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Colley v. Taylor

United States District Court, E.D. Texas, Sherman Division

November 4, 2019




         Pending before the Court is Defendants' Rule 12 Motion to Dismiss Based on Statute of Limitations and Memorandum in Support (Dkt. #10). Having considered the motion, the Court finds that it should be DENIED.


         I. Factual Summary

         On February 27, 2017, Defendant Meyer was allegedly driving a vehicle entrusted to her by Defendant Taylor (collectively, “Defendants”). While attempting to turn left onto westbound 8700 Warren Parkway from a parking lot, Defendant Meyer impacted the vehicle occupied by Plaintiff Colley (“Plaintiff”). The officer who responded to the scene of the crash apparently concluded that Meyer's failure to yield the right of way when turning left onto westbound Warren Parkway was the only contributing factor to the crash. Plaintiff indicates that Meyer was not licensed to operate a motor vehicle in Texas.

         On February 19, 2019, the day after this lawsuit was filed, Plaintiff transmitted the complaint and waiver of service to Defendants. The complaint and waiver were received and signed for by Defendants. Plaintiff alleges that neither Defendant answered, and the unexecuted waivers were filed on April 2, 2019-approximately six weeks after this action was commenced. Summons were requested and issued, and on either April 2, 2019 or April 3, 2019, the summons and complaint were delivered to a private process server.

         The precise details concerning the process server's efforts to serve Defendants are not entirely clear, but apparently she made attempts on April 3, 2019; April 4, 2019; April 8, 2019; April 12, 2019; April 13, 2019; April 16, 2019; and April 25, 2019. Plaintiff then allegedly requested alternative service on May 20, 2019 and an extension of the Rule 4 time to effect service, which the Court granted on June 20, 2019. The Court's order was delivered to the process server, which, along with the complaint and both summonses, was affixed to the door of Defendants' residence on June 21, 2019.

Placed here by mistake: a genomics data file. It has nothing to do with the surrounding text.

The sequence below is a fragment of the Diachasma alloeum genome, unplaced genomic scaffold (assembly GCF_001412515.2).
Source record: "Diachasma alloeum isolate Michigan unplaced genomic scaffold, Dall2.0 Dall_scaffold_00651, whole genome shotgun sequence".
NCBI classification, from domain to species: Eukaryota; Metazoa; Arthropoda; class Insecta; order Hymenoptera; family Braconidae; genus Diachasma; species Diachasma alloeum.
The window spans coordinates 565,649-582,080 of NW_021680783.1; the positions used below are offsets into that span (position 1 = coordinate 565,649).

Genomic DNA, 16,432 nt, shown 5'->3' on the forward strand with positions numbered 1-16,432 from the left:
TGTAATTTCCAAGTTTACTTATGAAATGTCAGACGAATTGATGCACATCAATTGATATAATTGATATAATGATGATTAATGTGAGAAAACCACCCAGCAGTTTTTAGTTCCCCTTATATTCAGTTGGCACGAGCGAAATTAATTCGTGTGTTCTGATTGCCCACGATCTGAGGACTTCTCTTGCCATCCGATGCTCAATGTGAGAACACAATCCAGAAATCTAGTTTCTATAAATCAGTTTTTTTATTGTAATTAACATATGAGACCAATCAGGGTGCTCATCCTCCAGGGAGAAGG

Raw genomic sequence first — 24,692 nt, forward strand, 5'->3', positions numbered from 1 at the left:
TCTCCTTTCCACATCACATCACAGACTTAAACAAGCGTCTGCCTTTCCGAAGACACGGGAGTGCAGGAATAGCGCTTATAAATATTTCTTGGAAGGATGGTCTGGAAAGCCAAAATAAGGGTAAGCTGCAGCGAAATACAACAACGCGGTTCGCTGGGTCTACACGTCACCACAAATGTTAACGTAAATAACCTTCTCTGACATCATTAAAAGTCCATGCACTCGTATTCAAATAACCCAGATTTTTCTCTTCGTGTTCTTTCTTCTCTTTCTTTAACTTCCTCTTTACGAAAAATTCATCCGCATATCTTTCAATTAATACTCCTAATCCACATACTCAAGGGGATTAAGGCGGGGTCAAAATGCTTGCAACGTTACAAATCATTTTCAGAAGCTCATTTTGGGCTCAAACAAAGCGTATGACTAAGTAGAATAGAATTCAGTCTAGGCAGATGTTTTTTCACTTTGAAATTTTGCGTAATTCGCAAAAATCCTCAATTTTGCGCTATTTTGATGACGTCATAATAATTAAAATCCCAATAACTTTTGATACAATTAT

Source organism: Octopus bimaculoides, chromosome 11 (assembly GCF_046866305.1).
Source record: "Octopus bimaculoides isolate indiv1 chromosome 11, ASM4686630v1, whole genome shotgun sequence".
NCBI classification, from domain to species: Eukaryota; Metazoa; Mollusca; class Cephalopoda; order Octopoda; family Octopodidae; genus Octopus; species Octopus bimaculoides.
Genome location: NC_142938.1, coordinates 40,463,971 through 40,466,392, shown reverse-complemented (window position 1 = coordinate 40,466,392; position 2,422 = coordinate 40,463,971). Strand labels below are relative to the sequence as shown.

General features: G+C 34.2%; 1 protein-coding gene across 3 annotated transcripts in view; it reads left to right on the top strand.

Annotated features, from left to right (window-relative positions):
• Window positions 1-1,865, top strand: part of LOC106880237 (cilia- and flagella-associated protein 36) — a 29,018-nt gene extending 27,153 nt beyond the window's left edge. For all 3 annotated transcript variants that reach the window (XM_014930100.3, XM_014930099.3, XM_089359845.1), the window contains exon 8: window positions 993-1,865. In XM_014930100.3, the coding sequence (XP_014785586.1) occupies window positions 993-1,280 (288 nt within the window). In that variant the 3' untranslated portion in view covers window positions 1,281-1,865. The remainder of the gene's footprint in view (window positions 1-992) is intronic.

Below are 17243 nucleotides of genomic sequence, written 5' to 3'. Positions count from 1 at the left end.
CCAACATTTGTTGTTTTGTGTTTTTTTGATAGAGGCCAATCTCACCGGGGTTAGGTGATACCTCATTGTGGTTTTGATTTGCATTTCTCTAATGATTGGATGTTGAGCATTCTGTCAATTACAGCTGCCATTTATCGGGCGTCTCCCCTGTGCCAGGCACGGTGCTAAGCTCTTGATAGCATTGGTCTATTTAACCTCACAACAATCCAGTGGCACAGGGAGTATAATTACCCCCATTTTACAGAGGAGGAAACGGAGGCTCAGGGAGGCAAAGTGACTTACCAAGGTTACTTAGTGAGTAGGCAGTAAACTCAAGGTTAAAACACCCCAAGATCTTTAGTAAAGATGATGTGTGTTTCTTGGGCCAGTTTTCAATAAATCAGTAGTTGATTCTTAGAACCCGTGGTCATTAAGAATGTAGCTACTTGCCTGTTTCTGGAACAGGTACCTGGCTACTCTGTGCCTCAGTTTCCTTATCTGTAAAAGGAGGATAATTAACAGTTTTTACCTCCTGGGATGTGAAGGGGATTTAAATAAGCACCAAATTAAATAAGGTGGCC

II. Procedural History

         On February 18, 2019, Plaintiff filed a complaint (Dkt. #1). On July 11, 2019, Defendants filed a motion to dismiss (Dkt. #10). On August 5, 2019, Plaintiff filed a response (Dkt. #14). On August 12, 2019, Defendants filed a reply (Dkt. #17).


         The Federal Rules of Civil Procedure require that each claim in a complaint include a “short and plain statement . . . showing that the pleader is entitled to relief.” Fed.R.Civ.P. 8(a)(2). Each claim must include enough factual allegations “to raise a right to relief above the speculative level.” Bell Atl. Corp. v. Twombly, 550 U.S. 544, 555 (2007).

         A Rule 12(b)(6) motion allows a party to move for dismissal of an action when the complaint fails to state a claim upon which relief can be granted. Fed.R.Civ.P. 12(b)(6). When considering a motion to dismiss under Rule 12(b)(6), the Court must accept as true all well-pleaded facts in plaintiff's complaint and view those facts in the light most favorable to the plaintiff. Bowlby v. City of Aberdeen, 681 F.3d 215, 219 (5th Cir. 2012). The Court may consider “the complaint, any documents attached to the complaint, and any documents attached to the motion to dismiss that are central to the claim and referenced by the complaint.” Lone Star Fund V (U.S.), L.P. v. Barclays Bank PLC, 594 F.3d 383, 387 (5th Cir. 2010). The Court must then determine whether the complaint states a claim for relief that is plausible on its face. “A claim has facial plausibility when the plaintiff pleads factual content that allows the [C]ourt to draw the reasonable inference that the defendant is liable for the misconduct alleged.” Gonzalez v. Kay, 577 F.3d 600, 603 (5th Cir. 2009) (quoting Ashcroft v. Iqbal, 556 U.S. 662, 678 (2009)). “But where the well-pleaded facts do not permit the [C]ourt to infer more than the mere possibility of misconduct, the complaint has alleged-but it has not ‘show[n]'-‘that the pleader is entitled to relief.'” Iqbal, 556 U.S. at 679 (quoting Fed.R.Civ.P. 8(a)(2)).

         In Iqbal, the Supreme Court established a two-step approach for assessing the sufficiency of a complaint in the context of a Rule 12(b)(6) motion. First, the Court should identify and disregard conclusory allegations, for they are “not entitled to the assumption of truth.” Iqbal, 556 U.S. at 664. Second, the Court “consider[s] the factual allegations in [the complaint] to determine if they plausibly suggest an entitlement to relief.” Id. “This standard ‘simply calls for enough facts to raise a reasonable expectation that discovery will reveal evidence of the necessary claims or elements.'” Morgan v. Hubert, 335 Fed.Appx. 466, 470 (5th Cir. 2009) (citation omitted). This evaluation will “be a context-specific task that requires the reviewing [C]ourt to draw on its judicial experience and common sense.” Iqbal, 556 U.S. at 679.

         Thus, “[t]o survive a motion to dismiss, a complaint must contain sufficient factual matter, accepted as true, to ‘state a claim to relief that is plausible on its ...

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